Background: While it is well established that significant health outcome disparities exist across patients of varying socio-economic status (SES) with established atherosclerotic cardiovascular disease (ASCVD), disparities in patients’ healthcare experiences are not well investigated. We explore income level differences in four central tenets of patient-reported healthcare experience (access to care, provider communication, shared decision making and provider satisfaction) as measured by the Consumer Assessment of Healthcare Providers and Systems (CAHPS) survey, in a nationally representative adult US population with established ASCVD.
Methods: The study population consisted of 8223 individuals (age ≥ 18 years) representing 21.6 million with established ASCVD (self-reported or ICD-9 diagnosis) reporting a usual source of care in the 2010-2013 pooled Medical Expenditure Panel Survey (MEPS) cohort. We assessed the responses for each item as: a) difficult access to care (always/almost difficult), b) ineffective communication and shared decision making (never/sometimes), and c) poor provider satisfaction (lowest quartile on a scale of 0-10). We examined the relationship between scores in the lowest quartile of each domain composite scores, derived using the weighted average response from each items scores, with patients’ SES, using the high-income group as reference.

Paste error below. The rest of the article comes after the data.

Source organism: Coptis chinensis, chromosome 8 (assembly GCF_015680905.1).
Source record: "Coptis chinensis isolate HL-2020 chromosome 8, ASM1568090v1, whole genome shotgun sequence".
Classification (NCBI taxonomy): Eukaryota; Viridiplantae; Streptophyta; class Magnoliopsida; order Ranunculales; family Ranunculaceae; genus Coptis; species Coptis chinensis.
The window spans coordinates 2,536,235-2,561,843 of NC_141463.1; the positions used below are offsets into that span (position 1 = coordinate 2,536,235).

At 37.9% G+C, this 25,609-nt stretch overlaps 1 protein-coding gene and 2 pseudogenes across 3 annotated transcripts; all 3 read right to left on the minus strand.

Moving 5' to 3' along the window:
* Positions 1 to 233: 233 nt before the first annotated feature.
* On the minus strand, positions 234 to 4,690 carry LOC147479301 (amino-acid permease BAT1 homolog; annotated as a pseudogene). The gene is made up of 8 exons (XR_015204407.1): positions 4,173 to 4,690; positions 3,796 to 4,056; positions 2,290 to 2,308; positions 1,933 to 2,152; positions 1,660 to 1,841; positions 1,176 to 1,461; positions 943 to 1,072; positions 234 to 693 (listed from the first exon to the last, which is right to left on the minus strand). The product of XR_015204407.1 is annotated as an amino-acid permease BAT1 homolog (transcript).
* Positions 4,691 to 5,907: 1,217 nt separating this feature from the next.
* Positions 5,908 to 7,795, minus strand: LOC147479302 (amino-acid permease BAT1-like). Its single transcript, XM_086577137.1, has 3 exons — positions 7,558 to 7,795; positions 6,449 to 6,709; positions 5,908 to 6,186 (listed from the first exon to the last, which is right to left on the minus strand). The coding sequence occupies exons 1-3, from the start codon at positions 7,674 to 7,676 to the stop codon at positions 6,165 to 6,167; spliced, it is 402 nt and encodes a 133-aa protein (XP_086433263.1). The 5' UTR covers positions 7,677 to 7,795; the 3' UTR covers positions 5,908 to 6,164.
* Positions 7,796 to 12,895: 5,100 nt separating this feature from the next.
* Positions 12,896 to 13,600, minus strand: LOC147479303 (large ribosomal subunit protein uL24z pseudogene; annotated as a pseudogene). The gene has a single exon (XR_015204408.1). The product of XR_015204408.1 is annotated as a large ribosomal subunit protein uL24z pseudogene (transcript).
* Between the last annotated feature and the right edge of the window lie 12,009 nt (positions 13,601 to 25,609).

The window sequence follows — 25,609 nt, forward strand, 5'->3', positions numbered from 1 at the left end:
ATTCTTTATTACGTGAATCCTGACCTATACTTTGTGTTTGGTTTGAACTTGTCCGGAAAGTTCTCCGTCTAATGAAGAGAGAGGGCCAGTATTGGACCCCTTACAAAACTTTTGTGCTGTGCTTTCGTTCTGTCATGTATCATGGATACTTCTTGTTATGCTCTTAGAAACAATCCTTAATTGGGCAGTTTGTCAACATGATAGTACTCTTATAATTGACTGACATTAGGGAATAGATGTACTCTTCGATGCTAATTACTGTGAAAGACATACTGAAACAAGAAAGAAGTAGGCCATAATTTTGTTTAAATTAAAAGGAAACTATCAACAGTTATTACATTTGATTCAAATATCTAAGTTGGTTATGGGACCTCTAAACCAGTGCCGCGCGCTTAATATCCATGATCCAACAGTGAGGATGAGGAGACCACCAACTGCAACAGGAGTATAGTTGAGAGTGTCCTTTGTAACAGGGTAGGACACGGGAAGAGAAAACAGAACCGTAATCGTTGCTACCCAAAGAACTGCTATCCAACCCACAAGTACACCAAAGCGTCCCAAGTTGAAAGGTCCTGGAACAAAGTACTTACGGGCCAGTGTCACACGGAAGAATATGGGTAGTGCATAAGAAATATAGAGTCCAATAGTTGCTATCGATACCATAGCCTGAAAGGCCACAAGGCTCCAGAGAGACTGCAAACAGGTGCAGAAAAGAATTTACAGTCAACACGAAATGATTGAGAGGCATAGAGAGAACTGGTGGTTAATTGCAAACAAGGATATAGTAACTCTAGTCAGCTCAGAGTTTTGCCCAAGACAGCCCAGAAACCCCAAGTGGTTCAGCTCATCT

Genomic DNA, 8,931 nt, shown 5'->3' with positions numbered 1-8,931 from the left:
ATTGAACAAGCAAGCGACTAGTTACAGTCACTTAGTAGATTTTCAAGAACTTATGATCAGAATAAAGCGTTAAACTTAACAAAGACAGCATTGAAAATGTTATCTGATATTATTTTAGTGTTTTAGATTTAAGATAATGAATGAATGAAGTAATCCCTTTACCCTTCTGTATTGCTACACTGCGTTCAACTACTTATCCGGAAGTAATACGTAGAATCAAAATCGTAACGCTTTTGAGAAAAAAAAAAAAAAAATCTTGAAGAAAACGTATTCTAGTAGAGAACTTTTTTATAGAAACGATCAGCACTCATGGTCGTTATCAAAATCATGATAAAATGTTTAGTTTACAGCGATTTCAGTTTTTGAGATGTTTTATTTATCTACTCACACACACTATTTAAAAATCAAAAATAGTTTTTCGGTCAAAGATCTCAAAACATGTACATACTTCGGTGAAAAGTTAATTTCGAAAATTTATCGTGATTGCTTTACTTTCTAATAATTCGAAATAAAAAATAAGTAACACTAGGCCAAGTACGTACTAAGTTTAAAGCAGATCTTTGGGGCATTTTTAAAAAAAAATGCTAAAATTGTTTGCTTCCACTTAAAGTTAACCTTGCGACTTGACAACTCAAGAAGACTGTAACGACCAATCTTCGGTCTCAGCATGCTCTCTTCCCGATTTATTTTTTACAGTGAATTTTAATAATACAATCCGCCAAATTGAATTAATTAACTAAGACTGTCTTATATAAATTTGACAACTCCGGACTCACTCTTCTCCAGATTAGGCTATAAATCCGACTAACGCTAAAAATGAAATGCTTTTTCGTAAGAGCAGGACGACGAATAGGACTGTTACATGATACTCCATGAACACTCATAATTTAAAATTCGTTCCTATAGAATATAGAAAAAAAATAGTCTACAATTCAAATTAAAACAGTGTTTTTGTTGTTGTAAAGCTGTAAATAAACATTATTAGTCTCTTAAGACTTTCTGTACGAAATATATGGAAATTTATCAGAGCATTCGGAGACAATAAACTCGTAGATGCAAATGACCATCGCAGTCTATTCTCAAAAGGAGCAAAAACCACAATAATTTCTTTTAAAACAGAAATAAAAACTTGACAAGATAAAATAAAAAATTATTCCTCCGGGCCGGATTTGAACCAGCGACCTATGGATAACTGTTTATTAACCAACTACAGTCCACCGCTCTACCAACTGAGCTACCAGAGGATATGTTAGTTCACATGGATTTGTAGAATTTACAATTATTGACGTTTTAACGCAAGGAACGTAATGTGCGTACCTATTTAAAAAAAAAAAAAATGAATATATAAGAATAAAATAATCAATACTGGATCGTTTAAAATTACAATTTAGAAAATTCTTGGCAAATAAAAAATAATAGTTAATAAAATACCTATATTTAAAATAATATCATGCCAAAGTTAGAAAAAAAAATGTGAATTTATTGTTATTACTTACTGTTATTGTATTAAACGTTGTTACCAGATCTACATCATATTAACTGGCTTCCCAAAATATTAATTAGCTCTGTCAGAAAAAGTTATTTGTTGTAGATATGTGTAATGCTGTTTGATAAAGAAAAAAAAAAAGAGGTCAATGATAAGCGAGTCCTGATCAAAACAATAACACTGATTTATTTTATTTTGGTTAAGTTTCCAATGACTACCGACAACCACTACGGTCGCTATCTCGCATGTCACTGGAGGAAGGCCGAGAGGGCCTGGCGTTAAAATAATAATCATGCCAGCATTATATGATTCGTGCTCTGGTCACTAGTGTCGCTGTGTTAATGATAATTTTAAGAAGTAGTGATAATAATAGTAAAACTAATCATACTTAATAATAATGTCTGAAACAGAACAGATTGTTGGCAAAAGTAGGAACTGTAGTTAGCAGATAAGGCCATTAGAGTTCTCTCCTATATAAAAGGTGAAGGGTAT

Results: Lower SES was consistently associated with greater perceived difficulties in access, poor provider-patient communication, less shared decision making, as well as lower provider satisfaction (Table). Participants classified as poor vs. high income were 47% (95% CI 1.17-1.83) more likely to report difficulty accessing care, 39% (95% CI 1.09-1.78) and 26% (95% CI 0.99-1.60) reported a higher likelihood of experiencing poor communication and shared decision making respectively, as well as a 66% (95% CI 1.31-2.11) higher likelihood of reporting lower provider satisfaction.
Conclusion: Among patients with established ASCVD, significant SES disparities exist in all domains of patient reported healthcare experience quality of care metrics. Targeted policies focusing on improving communication, engagement and satisfaction are needed to enhance patient healthcare experience among high-risk vulnerable populations.